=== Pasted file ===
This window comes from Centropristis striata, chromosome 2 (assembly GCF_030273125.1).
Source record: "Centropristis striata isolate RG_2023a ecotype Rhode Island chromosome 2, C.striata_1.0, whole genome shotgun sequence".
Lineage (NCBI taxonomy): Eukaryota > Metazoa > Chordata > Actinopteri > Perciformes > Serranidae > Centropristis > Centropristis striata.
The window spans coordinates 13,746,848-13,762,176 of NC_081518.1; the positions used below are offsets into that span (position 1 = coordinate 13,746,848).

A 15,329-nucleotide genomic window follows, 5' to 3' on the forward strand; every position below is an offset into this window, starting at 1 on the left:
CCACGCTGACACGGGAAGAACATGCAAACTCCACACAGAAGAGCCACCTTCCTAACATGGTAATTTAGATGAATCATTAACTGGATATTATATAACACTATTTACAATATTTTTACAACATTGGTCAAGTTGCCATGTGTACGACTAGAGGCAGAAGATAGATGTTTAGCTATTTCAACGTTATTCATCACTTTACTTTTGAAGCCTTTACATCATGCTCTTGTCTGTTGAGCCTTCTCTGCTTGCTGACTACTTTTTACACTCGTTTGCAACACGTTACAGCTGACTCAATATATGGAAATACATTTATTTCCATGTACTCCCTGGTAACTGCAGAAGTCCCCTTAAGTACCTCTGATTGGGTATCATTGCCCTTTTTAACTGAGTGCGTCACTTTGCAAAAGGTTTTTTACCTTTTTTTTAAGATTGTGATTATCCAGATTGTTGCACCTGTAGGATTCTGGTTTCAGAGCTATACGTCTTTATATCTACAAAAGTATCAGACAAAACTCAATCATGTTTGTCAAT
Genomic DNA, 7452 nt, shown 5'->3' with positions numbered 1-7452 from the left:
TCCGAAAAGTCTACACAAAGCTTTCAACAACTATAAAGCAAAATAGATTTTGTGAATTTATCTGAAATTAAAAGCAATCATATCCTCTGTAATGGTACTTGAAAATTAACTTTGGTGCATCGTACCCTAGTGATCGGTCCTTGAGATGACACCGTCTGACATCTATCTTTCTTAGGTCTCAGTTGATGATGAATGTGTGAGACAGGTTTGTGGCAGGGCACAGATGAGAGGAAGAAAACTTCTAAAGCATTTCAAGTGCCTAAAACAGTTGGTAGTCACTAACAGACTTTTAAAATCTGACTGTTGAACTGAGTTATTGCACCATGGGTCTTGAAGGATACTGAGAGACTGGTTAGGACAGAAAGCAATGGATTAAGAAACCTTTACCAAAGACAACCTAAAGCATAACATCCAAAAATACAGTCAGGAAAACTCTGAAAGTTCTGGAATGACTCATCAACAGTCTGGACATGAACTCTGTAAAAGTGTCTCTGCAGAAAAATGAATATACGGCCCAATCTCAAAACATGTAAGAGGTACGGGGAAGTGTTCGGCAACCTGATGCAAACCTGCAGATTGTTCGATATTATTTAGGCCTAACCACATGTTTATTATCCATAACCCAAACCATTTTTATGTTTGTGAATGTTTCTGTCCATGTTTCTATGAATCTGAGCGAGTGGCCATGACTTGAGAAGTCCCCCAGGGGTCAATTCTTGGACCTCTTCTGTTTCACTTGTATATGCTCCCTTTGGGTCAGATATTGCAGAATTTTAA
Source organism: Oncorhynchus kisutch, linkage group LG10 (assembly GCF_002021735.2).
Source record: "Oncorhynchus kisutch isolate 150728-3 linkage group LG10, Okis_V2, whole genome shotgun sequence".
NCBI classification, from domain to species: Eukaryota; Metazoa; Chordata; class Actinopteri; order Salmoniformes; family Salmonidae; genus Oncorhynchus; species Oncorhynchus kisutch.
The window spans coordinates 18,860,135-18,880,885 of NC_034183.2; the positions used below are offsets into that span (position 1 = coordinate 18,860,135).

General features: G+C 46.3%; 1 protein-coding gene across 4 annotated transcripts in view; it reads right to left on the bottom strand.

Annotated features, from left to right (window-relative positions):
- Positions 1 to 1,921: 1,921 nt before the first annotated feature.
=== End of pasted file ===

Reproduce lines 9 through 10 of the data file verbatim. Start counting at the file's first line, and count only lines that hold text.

Source organism: Oncorhynchus kisutch, linkage group LG10 (assembly GCF_002021735.2).
Source record: "Oncorhynchus kisutch isolate 150728-3 linkage group LG10, Okis_V2, whole genome shotgun sequence".